Whether it is the ebb or the flow of the tide, the sea has a gentle gradient to cover in this part of South West Scotland. That does not always mean the waves are gentle but on this occasion the roughest it got can be seen in the third image of the sequence below.
The appearance of the weather in that image is exaggerated by the heavy grain effect I gave it. I like the effect but it tells a lie about the conditions, making them appear less favourable than they wereContinue reading→
Aha! Those objects I couldn’t clearly identify earlier in the week on our walk across Cardiff Bay barrage, are buffers for ships using the docks.
Although I find these scenes interesting and those buffers fascinating, I wondered what they might be like in black and white. It is perhaps best to say b&w rather than monochrome because I deepened the darker areas, strengthened the contrast, added some grain and left no hint of colour in any spectrum.
For some reason I had the impulse to process this image in sepia tone. Adding a bit of grain, it is given an aged look (as sepia does), as if it were a shot of Swansea Bay from Mumbles taken a century ago. Of course there are a number of tell tale signs that this could not be the case. The most obvious is perhaps the wind turbine.
I like this photo largely for its composition and the perspective of the buildings, both real and apparent. I say real and apparent because the buildings themselves are in fact taller than each other going from foreground to background – it’s not just the effect of perspective. I must make a point of taking a photo from the opposite end of the beach and see how they appear in perspective when the most distant building is the tallest!
The photos I have been posting this week were all taken on my iPhone. I seem to be doing this more often now but whether my iphonography is improving is another matter. It is a very convenient way to record observations (and sounds when I don’t have my kit with me) but in order to get effective images with the phone, you have to look at things differently. Angle of shot is probably the most important point . . . but that could be said for DSLR photography as well, I guess!
The photo below would have been grainy anyway, given the time of day and the fading light but there is a tendency for the iPhone camera to over expose when the light is dim. The image you see below is the result of post processing. Unlike a DSLR camera, you have pretty limited options in these circumstances when it comes to telling the camera what to do.
The strong winds in the UK last week brought with it the opportunity to do a bit of photography. Swansea Bay didn’t get the forecast storm as badly as other places but the winds were still high.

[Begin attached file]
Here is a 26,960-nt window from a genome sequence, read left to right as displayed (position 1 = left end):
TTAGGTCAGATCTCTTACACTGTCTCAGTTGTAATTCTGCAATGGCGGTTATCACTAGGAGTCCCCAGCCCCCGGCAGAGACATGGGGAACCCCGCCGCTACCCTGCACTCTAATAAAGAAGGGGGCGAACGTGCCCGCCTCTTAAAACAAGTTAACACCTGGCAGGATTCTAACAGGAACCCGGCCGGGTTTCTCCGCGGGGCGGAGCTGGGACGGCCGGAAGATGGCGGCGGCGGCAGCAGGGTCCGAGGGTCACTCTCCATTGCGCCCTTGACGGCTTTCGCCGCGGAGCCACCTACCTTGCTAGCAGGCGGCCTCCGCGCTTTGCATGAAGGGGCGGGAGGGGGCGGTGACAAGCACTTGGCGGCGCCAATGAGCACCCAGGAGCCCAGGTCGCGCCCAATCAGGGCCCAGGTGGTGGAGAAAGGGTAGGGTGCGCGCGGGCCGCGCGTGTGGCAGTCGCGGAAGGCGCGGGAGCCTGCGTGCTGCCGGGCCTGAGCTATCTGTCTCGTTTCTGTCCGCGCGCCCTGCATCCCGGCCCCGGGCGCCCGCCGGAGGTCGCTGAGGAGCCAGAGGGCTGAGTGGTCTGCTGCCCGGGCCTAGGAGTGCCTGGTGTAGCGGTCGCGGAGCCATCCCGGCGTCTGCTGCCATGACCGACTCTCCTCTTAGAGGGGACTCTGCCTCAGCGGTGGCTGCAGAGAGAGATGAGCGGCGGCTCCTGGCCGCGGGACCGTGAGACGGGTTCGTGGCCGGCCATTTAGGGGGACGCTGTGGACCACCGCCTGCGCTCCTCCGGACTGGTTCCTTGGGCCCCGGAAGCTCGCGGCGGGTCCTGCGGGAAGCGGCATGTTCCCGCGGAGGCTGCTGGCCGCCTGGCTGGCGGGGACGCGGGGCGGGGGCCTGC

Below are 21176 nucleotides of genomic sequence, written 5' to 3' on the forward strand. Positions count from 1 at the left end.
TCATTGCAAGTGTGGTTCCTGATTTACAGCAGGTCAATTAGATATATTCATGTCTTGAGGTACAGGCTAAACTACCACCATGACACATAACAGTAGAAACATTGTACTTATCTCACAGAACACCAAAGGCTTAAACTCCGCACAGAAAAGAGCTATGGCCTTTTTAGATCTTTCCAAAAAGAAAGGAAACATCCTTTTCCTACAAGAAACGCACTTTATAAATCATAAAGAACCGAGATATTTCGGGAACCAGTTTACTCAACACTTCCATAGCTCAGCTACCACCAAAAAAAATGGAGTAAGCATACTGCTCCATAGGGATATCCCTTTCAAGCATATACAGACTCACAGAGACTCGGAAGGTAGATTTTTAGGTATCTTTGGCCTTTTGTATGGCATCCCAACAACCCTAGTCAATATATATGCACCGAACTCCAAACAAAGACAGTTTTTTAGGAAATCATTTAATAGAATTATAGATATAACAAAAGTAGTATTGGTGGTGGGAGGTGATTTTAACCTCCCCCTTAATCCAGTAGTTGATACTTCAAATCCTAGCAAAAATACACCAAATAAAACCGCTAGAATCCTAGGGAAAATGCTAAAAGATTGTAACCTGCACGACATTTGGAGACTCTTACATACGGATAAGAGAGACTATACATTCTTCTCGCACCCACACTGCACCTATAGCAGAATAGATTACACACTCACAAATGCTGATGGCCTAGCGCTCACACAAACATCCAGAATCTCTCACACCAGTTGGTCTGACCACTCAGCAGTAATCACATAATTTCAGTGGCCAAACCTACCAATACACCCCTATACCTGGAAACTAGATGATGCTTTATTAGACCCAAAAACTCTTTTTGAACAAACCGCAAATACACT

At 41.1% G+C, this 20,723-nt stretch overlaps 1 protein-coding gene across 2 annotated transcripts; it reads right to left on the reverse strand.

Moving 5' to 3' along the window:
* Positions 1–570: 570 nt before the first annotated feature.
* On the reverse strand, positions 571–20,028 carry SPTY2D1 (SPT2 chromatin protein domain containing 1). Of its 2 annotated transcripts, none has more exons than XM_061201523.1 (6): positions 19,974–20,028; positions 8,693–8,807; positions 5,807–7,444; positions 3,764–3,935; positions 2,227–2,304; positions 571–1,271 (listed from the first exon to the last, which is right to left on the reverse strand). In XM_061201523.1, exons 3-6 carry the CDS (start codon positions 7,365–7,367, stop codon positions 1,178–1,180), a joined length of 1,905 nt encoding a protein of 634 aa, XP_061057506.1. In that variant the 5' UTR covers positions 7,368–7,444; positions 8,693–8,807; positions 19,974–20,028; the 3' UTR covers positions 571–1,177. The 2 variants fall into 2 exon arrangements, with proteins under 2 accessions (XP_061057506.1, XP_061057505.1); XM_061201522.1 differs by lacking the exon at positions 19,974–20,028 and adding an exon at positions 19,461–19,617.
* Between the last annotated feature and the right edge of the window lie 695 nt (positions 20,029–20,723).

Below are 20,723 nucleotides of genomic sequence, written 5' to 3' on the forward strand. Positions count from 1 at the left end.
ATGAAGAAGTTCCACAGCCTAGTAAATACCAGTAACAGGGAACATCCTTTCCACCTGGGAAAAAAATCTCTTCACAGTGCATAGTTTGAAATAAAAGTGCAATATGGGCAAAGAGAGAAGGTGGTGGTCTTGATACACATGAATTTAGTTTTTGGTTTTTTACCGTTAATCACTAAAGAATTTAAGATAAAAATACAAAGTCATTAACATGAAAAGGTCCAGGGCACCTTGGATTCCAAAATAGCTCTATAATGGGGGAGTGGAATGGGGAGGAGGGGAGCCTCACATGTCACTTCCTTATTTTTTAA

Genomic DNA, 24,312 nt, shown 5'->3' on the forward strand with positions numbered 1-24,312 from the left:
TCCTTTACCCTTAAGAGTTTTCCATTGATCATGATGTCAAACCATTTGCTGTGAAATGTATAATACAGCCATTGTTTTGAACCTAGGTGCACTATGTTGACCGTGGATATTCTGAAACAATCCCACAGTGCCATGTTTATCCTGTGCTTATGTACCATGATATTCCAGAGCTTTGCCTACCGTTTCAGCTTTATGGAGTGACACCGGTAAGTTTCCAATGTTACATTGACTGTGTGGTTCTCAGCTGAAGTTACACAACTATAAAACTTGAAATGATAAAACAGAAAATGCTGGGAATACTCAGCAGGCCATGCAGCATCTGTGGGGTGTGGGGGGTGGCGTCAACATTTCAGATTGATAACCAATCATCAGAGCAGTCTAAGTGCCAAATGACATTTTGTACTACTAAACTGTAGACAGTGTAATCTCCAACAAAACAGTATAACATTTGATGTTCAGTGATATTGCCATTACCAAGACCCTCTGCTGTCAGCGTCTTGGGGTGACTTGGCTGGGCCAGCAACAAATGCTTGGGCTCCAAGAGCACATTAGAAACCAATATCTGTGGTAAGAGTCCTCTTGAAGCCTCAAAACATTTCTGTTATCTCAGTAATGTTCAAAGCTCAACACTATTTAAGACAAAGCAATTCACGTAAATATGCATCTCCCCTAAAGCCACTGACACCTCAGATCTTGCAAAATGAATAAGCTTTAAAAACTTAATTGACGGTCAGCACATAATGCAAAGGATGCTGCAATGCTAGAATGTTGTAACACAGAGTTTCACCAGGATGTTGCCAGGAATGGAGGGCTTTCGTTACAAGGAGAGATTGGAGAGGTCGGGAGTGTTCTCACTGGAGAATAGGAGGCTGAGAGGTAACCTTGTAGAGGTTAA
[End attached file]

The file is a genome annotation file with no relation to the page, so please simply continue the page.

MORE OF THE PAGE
There was a mixture of light with the sun shining through the clouds from time to time and the next moment the atmosphere was murky to say the least. I have a number of shots to post from this event and I am starting today with two that illustrate the darkness of the weather.
The wind was wild and it was almost impossible to keep myself steady let alone the camera. I could have straightened the first image easily and did so to begin with. Then I realised that the angle of the shot helped to emphasise the wild conditions.
The second shot has been manipulated. There was very little colour in the scene anyway and I felt that giving it a sepia tinge helped this aspect of the atmosphere. To further help the photo feel more like my experience of the location, I also blurred the foreground and added grain.
Lastly, don’t forget to check out this week’s featured StillWalks video at the bottom of this post – “Moss Wood Walk” from Neath, South Wales. It will be there all week.
You can use the new Donate button below to help StillWalks. Pay how much you want and receive a high quality download of this week’s featured StillWalks video – “Moss Wood Walk” which is from Gnoll Park in Neath, South wales. Click the image below to watch the video.
Starting with a close up, this first photograph is a very close crop of the second shot. I particularly liked the grain effect of the exposure with a very high ISO. It seemed to suit the atmosphere of the dark place in those ancient woods by Cwm Green on the Gower Peninsula.
Most of my photography in these woods needed a high ISO as much of this environment was quite dark. Whilst I have both a monopod and a tripod, when carrying the field recorder and mic as well as kit bag and two cameras, it is just not practical to take a tripod as well and on this occasion I had not included the monopod.
However, as I say above, I think the graininess of some of the shots I took are very appropriate for the subject matter and I would be happy, as with this first shot, to emphasise it.
You can use the new Donate button below to help StillWalks. Pay how much you want and receive a high quality download of this week’s featured StillWalks video – “Woodland Walk” which is from Penllergaer Woods near Swansea, South wales. Click the image below to watch the video.